We woke up a little before 7 am with three pick up trucks parked on the road in front of the boat, staring at us. John made friends with an older fellow named Connie (who let me know he was named before he was born) who helped us cast off the tree line. With very little effort we backed off the bank and were under weigh on what was to be the longest day yet on the river. We needed to make it to Cooper’s Landing tonight as John had made arrangements for his pilot to pick them up at Columbia airport and fly them into St. Louis. For breakfast I set the grill up in the galley on the ironing board pad and Mary Ann made pancakes and scrambled egg. We ate that with the leftover bacon from yesterday’s BLT’s we had for lunch and it was a delicious and hardy way to start our day. It was interesting scenery going through Kansas City with lots to see but now everything went back to farm fields and forests. The river seems wider and swifter and the color was more coffee as it became muddier from the more frequent streams emptying into it. It somehow seemed more familiar and comforting knowing we were just a couple hours (by car) from home. Mary Ann and John did much of the driving and navigating from the top but by early afternoon the wind had picked up and was blowing gusts up to 30 miles per hour. On top of that the sun was beating down furiously as temperatures his 91 degrees. Sean convinced them to come down to the salon and I took off the screens to get the best cross breeze and we switched to the lower helm station. It was fairly comfortable and easy to drive from below, even though you loose your 360 view of what’s around you. At one point we based another dredge but otherwise the only other boat we saw was a pontoon filled with Mennonites.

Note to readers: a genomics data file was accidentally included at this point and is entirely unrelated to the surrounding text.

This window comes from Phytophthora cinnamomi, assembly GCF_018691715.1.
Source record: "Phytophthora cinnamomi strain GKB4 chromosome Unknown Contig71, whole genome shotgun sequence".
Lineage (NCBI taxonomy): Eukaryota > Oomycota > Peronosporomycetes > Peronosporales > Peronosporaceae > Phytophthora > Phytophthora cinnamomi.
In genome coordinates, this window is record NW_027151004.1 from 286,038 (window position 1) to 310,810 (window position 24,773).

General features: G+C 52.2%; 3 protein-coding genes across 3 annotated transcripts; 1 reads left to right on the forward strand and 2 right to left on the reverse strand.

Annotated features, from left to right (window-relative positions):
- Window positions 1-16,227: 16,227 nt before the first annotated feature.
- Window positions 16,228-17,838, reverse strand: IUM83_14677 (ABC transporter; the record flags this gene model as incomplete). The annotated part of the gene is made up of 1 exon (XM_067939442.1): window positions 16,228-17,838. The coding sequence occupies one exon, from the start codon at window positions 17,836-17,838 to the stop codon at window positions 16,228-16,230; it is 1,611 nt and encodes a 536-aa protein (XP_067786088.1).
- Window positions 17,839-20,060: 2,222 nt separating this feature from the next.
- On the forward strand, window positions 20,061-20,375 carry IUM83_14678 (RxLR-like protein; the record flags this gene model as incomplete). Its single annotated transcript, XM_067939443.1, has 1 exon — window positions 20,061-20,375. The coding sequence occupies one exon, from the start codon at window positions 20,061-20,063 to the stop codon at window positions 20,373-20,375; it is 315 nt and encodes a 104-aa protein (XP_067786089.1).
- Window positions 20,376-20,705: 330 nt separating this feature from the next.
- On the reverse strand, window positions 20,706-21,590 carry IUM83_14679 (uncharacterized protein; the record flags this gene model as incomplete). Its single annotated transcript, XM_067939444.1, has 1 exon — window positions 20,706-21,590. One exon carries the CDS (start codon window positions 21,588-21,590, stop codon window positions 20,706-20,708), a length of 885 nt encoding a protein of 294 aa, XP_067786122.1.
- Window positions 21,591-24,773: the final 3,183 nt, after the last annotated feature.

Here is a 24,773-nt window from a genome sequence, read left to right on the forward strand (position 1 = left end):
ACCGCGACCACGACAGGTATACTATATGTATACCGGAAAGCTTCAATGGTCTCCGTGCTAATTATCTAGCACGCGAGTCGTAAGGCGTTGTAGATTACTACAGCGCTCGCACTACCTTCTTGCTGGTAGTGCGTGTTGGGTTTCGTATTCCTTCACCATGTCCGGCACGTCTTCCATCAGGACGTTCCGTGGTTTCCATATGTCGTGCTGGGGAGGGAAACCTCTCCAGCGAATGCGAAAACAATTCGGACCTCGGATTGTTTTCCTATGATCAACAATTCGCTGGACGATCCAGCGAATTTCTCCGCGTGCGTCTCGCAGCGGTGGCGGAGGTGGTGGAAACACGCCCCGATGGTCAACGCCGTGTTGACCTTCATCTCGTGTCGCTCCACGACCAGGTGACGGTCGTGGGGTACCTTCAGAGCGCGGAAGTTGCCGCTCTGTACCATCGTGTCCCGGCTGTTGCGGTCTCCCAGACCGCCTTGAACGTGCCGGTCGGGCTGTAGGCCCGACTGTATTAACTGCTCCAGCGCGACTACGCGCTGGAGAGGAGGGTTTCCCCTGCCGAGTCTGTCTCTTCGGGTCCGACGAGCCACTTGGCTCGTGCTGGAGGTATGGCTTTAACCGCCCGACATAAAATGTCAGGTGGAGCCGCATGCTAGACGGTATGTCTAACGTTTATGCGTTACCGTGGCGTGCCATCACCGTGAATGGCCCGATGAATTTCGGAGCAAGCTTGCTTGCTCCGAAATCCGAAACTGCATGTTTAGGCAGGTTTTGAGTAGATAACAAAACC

It was hot and sticky when the winds died down some and the heat and boredom made us all feel lazy and sleepy. Sean kept the helm while Mary Ann, John and I caught a few winks. I had been feeling progressively worse over the last couple of days, my RMSF seems to be flaring up, despite me completing my 10 days of antibiotics. I’d been running a fever again, my joints ached, and I just feel so fatigued. I think some cold air conditioning, a hot shower and fresh sheets will do me good! We all get up as we uneventfully pass Booneville (nothing really to see except the casino back off the river) and then round the bluffs into Rocheport, which was spectacular. I got out the binoculars and watched the riders on the Katy trail, scoped out the winery and examined the caves in the high rock walls. The whole time John and Sean are studying the fuel gage and making calculations to see where we’ll end up. They vacillate from ‘it’s going to be close’ to ‘we got this’ to ‘I don’t know…’. John wants to speed up; we all just want to get there – but Sean maintains his conservative approach and we maintain about 11 miles per hour, with the current.